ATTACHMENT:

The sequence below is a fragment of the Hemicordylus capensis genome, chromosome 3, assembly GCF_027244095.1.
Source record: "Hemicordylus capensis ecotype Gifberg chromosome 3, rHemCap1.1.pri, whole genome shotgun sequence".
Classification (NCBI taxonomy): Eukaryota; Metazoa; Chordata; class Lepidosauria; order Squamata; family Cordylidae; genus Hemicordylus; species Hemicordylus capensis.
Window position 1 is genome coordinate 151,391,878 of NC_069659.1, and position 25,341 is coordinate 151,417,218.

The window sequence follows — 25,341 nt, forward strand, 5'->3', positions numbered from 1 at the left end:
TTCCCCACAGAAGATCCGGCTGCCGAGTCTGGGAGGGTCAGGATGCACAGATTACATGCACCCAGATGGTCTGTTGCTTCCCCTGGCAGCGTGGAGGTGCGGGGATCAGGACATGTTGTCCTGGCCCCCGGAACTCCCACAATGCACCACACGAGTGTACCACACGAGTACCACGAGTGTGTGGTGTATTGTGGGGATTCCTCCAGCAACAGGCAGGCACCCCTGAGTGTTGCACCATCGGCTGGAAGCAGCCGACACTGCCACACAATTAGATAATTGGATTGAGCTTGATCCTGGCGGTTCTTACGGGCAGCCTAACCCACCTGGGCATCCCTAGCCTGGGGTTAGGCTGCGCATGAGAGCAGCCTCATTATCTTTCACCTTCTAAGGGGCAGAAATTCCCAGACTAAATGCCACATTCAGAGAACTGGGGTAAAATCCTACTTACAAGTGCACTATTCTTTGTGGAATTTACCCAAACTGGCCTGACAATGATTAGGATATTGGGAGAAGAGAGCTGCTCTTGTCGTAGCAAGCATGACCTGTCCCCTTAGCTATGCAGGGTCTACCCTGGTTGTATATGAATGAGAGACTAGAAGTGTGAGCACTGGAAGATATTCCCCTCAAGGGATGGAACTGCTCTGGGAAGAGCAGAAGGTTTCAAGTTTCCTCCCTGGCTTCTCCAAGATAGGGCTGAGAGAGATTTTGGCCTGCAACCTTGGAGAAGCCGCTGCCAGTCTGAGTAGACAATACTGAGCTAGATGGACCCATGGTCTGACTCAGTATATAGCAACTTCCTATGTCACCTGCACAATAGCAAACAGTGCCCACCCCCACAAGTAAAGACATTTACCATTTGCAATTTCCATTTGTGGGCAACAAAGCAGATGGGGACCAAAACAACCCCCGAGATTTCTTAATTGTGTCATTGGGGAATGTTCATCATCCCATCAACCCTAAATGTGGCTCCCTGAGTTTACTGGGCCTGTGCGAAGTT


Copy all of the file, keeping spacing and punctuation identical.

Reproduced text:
The sequence below is a fragment of the Hemicordylus capensis genome, chromosome 3, assembly GCF_027244095.1.
Source record: "Hemicordylus capensis ecotype Gifberg chromosome 3, rHemCap1.1.pri, whole genome shotgun sequence".
Classification (NCBI taxonomy): Eukaryota; Metazoa; Chordata; class Lepidosauria; order Squamata; family Cordylidae; genus Hemicordylus; species Hemicordylus capensis.
Window position 1 is genome coordinate 151,391,878 of NC_069659.1, and position 25,341 is coordinate 151,417,218.

The window sequence follows — 25,341 nt, forward strand, 5'->3', positions numbered from 1 at the left end:
TTCCCCACAGAAGATCCGGCTGCCGAGTCTGGGAGGGTCAGGATGCACAGATTACATGCACCCAGATGGTCTGTTGCTTCCCCTGGCAGCGTGGAGGTGCGGGGATCAGGACATGTTGTCCTGGCCCCCGGAACTCCCACAATGCACCACACGAGTGTACCACACGAGTACCACGAGTGTGTGGTGTATTGTGGGGATTCCTCCAGCAACAGGCAGGCACCCCTGAGTGTTGCACCATCGGCTGGAAGCAGCCGACACTGCCACACAATTAGATAATTGGATTGAGCTTGATCCTGGCGGTTCTTACGGGCAGCCTAACCCACCTGGGCATCCCTAGCCTGGGGTTAGGCTGCGCATGAGAGCAGCCTCATTATCTTTCACCTTCTAAGGGGCAGAAATTCCCAGACTAAATGCCACATTCAGAGAACTGGGGTAAAATCCTACTTACAAGTGCACTATTCTTTGTGGAATTTACCCAAACTGGCCTGACAATGATTAGGATATTGGGAGAAGAGAGCTGCTCTTGTCGTAGCAAGCATGACCTGTCCCCTTAGCTATGCAGGGTCTACCCTGGTTGTATATGAATGAGAGACTAGAAGTGTGAGCACTGGAAGATATTCCCCTCAAGGGATGGAACTGCTCTGGGAAGAGCAGAAGGTTTCAAGTTTCCTCCCTGGCTTCTCCAAGATAGGGCTGAGAGAGATTTTGGCCTGCAACCTTGGAGAAGCCGCTGCCAGTCTGAGTAGACAATACTGAGCTAGATGGACCCATGGTCTGACTCAGTATATAGCAACTTCCTATGTCACCTGCACAATAGCAAACAGTGCCCACCCCCACAAGTAAAGACATTTACCATTTGCAATTTCCATTTGTGGGCAACAAAGCAGATGGGGACCAAAACAACCCCCGAGATTTCTTAATTGTGTCATTGGGGAATGTTCATCATCCCATCAACCCTAAATGTGGCTCCCTGAGTTTACTGGGCCTGTGCGAAGTT